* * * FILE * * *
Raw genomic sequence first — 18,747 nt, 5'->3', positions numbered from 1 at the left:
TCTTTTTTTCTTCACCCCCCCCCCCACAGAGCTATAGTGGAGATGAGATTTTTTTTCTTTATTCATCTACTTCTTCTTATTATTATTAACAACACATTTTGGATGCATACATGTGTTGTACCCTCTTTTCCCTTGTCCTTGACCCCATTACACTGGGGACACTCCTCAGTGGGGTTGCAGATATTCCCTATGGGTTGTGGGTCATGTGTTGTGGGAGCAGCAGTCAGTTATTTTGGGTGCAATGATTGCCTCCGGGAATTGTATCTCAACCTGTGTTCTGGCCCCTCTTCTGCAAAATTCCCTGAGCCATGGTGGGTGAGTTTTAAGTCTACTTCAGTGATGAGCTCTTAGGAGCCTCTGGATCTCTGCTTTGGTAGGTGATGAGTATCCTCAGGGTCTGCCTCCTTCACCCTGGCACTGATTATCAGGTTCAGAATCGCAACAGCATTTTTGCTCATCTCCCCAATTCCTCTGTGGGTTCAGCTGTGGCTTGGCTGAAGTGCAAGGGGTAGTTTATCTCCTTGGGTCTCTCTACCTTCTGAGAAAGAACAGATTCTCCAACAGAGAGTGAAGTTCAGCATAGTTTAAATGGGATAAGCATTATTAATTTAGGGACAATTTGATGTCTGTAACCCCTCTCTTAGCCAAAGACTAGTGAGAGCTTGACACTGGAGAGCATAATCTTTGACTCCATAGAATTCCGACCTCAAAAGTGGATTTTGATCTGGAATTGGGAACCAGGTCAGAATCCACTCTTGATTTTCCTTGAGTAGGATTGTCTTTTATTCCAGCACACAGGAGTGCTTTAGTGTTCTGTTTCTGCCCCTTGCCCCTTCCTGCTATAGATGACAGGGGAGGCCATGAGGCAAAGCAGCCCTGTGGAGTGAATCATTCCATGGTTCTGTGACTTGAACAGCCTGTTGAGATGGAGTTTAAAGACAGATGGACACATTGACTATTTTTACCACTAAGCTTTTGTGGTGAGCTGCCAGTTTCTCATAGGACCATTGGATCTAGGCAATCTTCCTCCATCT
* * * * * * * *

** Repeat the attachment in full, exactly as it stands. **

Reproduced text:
Raw genomic sequence first — 18,747 nt, 5'->3', positions numbered from 1 at the left:
TCTTTTTTTCTTCACCCCCCCCCCCACAGAGCTATAGTGGAGATGAGATTTTTTTTCTTTATTCATCTACTTCTTCTTATTATTATTAACAACACATTTTGGATGCATACATGTGTTGTACCCTCTTTTCCCTTGTCCTTGACCCCATTACACTGGGGACACTCCTCAGTGGGGTTGCAGATATTCCCTATGGGTTGTGGGTCATGTGTTGTGGGAGCAGCAGTCAGTTATTTTGGGTGCAATGATTGCCTCCGGGAATTGTATCTCAACCTGTGTTCTGGCCCCTCTTCTGCAAAATTCCCTGAGCCATGGTGGGTGAGTTTTAAGTCTACTTCAGTGATGAGCTCTTAGGAGCCTCTGGATCTCTGCTTTGGTAGGTGATGAGTATCCTCAGGGTCTGCCTCCTTCACCCTGGCACTGATTATCAGGTTCAGAATCGCAACAGCATTTTTGCTCATCTCCCCAATTCCTCTGTGGGTTCAGCTGTGGCTTGGCTGAAGTGCAAGGGGTAGTTTATCTCCTTGGGTCTCTCTACCTTCTGAGAAAGAACAGATTCTCCAACAGAGAGTGAAGTTCAGCATAGTTTAAATGGGATAAGCATTATTAATTTAGGGACAATTTGATGTCTGTAACCCCTCTCTTAGCCAAAGACTAGTGAGAGCTTGACACTGGAGAGCATAATCTTTGACTCCATAGAATTCCGACCTCAAAAGTGGATTTTGATCTGGAATTGGGAACCAGGTCAGAATCCACTCTTGATTTTCCTTGAGTAGGATTGTCTTTTATTCCAGCACACAGGAGTGCTTTAGTGTTCTGTTTCTGCCCCTTGCCCCTTCCTGCTATAGATGACAGGGGAGGCCATGAGGCAAAGCAGCCCTGTGGAGTGAATCATTCCATGGTTCTGTGACTTGAACAGCCTGTTGAGATGGAGTTTAAAGACAGATGGACACATTGACTATTTTTACCACTAAGCTTTTGTGGTGAGCTGCCAGTTTCTCATAGGACCATTGGATCTAGGCAATCTTCCTCCATCT